2. The POMS amount to “legislating,” a power of government reserved only to congress by Article I, Section 1, of the Constitution of the United States.
  3. As congress has delegated to the defendants no authority to impose the sanction of denying and ordering repayment of monthly social security benefits if an individual does not enroll in, or disenrolls from, Medicare, Part A, the POMS are invalid and unlawful under Title 5 U.S.C. 558(b).
  4. The challenged policies were implemented without any notice and comment rule-making as required by the Administrative Procedure Act.
    1. The language of the APA dictates that the POMS are invalid and unlawful
    2. Plaintiffs are being denied a fundamental right to determine their own health care or their property interest in their social security in violation of the due process clause of the Fifth Amendment.
      1. Plaintiffs’ rights to determine their own health care choices – including who pays for them and how they are paid – are being constitutionally denied by the POMS
      2. The defendants cannot constitutionally divest plaintiffs of their Social Security benefits by means of the POMS

Medicare Lawsuit Timeline

Filed October 9, 2008 to present ~ The original legal documents filed with the US District Court of Washington, DC., and subsequent rebuttals, court opinions, and declarations. Documents include:

  • 10/9/2008 ~ The original complaint filed by plaintiffs Hall, Randall and Rogers
  • 12/15/2008 ~ the amended complaint adding Armey and Kraus as co-plaintiffs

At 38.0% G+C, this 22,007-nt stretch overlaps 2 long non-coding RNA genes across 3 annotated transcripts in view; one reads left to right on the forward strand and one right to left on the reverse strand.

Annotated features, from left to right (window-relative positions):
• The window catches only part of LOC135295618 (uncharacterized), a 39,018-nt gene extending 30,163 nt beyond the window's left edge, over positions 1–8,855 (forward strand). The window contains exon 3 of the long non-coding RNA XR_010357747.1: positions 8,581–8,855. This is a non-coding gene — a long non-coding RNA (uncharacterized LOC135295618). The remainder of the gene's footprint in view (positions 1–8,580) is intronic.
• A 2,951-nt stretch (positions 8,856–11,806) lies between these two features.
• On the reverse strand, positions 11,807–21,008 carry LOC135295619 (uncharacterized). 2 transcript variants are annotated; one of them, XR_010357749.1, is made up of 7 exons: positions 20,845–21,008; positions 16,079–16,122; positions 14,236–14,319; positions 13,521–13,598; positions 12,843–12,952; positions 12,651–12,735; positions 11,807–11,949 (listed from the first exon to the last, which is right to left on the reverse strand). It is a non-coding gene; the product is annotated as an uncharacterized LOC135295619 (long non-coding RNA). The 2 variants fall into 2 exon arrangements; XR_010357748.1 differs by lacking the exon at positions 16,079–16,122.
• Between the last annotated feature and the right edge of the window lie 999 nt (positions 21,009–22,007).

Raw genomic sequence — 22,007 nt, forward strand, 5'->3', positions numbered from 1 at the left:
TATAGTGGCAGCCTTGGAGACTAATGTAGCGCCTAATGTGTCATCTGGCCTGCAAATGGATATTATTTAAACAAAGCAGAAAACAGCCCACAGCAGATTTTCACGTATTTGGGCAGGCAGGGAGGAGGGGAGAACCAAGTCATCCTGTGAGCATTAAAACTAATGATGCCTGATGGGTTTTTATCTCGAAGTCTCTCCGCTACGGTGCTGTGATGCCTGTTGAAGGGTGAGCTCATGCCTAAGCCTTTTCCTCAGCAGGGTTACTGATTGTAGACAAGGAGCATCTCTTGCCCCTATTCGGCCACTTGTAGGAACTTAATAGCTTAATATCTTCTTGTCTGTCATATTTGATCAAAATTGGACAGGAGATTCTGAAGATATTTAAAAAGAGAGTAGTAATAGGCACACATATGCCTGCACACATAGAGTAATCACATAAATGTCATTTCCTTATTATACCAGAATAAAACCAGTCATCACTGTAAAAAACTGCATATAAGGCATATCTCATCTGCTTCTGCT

• 2/17/2009 ~ Government’s first motion to dismiss
  • 9/29/2009 ~ Judge Collyer’s opinion granting three plaintiffs standing and, importantly, establishing a test to determine if exhausting administrative remedy would be futile
  • 10/30/2009 ~ Government’s motion to reconsider their motion to dismiss. A blatant move to stall the case and exhaust the plaintiffs’ resources. Motion asks for discovery in lieu of dismissal.
  • 12/4/2009 ~ Plaintiffs respond to motion for reconsideration
  • 3/24/2010 ~ Judge denies the motion to reconsider the motion to dismiss
  • 5/3/2010 ~ Plaintiffs resubmit their motion for summary judgment
  • 5/27/2010 ~ Government files an answer to the plaintiffs and requests extensive discovery, again showing that their primary wish is to stall the case and exhaust the plaintiffs’ resources

The timeline also lists future anticipated activities with a rough schedule for the lawsuit.